A few years after they bought their home, the Santillans say, people started knocking on their door selling financial products. It was easy money, the Santillans were told. Borrow against your house, it’s sure to gain value. The Santillans refinanced their home in 2003, taking out an adjustable rate mortgage, which opened them up to the instability of changing interest rates. Records show they took out an additional mortgage in 2004, but Karina says she has no recollection of taking out a second mortgage. They refinanced again in 2004. They used the money to remodel their home, which they figured would give it more value. As housing prices in the region soared, they refinanced one more time, in 2005, borrowing $396,000 from New Century Financial Corp., which would itself file for bankruptcy two years later. At the time, their house worth less than $300,000, according to Zillow.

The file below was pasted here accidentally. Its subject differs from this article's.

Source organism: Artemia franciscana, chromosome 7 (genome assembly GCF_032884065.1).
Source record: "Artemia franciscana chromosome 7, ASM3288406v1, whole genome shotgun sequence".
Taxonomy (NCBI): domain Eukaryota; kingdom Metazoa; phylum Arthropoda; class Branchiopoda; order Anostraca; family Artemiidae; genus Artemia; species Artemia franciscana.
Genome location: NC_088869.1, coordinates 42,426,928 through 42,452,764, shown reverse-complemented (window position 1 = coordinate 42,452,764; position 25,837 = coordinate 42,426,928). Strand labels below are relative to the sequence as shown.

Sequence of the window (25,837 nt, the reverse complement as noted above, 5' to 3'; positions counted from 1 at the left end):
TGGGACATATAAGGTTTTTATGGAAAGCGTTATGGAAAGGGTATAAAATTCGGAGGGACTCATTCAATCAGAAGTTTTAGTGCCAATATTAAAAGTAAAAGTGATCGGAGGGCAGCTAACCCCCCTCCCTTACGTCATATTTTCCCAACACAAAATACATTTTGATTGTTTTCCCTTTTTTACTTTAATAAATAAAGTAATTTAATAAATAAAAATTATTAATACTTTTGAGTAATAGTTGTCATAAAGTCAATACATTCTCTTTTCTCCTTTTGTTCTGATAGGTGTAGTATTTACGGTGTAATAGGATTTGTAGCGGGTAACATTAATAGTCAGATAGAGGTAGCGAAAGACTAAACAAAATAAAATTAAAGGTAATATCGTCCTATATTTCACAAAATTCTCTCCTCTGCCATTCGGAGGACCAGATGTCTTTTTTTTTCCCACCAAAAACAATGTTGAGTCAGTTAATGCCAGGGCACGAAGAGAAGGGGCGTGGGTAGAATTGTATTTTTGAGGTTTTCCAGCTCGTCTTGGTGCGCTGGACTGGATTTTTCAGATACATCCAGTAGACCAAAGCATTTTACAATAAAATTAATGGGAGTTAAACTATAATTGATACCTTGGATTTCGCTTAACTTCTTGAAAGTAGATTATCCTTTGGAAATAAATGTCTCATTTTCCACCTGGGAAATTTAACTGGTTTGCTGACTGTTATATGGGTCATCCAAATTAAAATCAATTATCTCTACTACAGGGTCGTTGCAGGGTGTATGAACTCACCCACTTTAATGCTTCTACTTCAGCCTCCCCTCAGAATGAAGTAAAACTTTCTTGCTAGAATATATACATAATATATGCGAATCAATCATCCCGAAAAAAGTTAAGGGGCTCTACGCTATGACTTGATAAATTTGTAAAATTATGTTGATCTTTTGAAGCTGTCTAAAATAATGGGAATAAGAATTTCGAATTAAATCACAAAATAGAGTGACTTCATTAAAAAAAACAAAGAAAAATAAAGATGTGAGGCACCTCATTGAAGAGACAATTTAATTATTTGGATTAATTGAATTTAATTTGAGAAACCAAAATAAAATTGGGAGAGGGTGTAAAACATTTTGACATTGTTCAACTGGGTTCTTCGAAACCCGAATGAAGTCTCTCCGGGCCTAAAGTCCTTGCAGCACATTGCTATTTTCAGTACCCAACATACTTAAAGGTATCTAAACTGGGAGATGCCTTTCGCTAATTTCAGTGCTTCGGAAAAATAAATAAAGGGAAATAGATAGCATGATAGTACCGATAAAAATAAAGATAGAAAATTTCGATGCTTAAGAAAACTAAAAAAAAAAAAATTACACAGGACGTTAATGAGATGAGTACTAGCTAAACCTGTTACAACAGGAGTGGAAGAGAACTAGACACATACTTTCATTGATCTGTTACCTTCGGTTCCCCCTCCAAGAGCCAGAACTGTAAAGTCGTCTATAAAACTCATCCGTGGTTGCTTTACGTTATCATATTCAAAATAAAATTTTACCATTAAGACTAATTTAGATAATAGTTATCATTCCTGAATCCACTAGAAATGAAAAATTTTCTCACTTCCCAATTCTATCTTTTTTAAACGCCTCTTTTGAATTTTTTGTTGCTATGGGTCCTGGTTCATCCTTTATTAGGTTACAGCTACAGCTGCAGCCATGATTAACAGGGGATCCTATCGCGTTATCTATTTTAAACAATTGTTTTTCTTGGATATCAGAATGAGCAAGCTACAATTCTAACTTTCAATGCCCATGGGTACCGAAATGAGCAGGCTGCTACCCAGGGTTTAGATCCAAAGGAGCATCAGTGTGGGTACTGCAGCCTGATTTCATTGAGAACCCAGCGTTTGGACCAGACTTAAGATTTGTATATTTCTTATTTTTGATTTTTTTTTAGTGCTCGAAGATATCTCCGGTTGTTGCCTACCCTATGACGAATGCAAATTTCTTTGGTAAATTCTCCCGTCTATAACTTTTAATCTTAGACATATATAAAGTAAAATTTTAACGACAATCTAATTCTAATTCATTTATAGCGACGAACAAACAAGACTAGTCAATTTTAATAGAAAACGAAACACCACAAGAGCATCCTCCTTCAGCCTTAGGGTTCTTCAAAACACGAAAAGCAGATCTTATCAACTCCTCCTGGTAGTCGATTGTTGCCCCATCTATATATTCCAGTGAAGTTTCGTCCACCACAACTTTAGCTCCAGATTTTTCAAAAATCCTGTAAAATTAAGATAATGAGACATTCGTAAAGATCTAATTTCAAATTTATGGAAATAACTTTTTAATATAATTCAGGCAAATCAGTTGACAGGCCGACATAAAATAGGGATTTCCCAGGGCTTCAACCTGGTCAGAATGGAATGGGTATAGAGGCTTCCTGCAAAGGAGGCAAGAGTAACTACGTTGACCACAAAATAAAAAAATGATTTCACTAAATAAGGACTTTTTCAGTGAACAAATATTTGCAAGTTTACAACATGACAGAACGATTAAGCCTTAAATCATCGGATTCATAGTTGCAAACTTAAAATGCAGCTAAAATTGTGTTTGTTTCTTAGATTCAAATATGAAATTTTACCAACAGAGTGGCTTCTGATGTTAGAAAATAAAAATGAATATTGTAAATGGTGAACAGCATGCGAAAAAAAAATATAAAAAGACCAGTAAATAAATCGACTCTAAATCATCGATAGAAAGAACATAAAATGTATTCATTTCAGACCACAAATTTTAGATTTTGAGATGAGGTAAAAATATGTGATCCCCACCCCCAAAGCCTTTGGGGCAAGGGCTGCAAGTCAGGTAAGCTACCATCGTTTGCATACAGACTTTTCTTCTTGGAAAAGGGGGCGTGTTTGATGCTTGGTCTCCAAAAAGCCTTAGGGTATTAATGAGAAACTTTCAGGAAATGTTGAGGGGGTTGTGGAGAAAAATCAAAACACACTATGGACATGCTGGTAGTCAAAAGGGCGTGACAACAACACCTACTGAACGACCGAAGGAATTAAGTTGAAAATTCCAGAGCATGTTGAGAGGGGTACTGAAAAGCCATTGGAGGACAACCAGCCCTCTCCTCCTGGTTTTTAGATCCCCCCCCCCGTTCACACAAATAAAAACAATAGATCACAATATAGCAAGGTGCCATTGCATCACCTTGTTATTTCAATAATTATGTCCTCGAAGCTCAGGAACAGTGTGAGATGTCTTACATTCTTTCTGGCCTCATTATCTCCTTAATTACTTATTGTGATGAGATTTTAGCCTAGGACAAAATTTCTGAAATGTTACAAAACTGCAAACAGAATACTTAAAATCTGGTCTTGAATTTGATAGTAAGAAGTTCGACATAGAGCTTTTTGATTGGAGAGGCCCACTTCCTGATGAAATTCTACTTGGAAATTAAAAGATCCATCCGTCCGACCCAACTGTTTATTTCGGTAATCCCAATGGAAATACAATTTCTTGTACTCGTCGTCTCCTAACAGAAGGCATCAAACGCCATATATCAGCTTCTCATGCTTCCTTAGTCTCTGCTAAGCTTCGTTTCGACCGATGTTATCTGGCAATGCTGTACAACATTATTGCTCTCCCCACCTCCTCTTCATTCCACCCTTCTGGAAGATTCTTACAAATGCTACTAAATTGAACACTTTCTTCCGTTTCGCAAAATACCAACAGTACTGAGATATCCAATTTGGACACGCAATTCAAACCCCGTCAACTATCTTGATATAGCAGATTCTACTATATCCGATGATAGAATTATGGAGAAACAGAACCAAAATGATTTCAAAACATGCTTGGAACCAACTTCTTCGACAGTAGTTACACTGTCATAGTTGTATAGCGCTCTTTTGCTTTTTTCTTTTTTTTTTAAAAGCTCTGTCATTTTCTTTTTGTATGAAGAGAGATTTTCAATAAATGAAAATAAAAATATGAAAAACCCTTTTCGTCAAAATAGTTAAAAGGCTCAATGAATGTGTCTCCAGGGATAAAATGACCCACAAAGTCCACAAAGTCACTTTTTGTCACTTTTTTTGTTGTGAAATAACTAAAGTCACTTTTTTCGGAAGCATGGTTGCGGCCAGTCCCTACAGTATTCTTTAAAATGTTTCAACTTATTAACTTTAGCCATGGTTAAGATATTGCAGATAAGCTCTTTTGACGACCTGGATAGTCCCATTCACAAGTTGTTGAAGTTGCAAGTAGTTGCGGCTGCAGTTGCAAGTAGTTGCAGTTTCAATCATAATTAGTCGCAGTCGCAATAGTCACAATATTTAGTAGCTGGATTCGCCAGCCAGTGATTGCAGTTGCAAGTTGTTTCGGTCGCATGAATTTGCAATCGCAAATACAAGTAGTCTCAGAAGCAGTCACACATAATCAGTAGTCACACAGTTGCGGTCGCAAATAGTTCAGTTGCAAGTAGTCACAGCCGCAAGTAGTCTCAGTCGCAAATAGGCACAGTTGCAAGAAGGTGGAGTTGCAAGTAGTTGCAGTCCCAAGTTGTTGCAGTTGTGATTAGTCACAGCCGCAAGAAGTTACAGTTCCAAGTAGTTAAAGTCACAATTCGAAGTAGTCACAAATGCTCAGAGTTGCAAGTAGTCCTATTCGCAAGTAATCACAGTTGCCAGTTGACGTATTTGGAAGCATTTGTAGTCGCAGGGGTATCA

In retrospect, they didn’t look closely enough at the terms of the paperwork they were signing, they say now. They didn’t realize how much the amount they owed each month could change suddenly, depending on interest rates. Before they refinanced their home, their monthly payment was $1,200. By the time they lost their home, the payments had risen to $3,000. They contacted a company that said it would be able to save their home, and paid the company $6,800, only to lose their home anyway. (The proprietor of that company, Jose Casares, lost his license to practice business in California in 2012 as a result of a lawsuit against his company, court records show. “It is the Lord who will avenge us from your lies,” Karina wrote to him in an email in 2009. Casares did not respond to a request for comment.)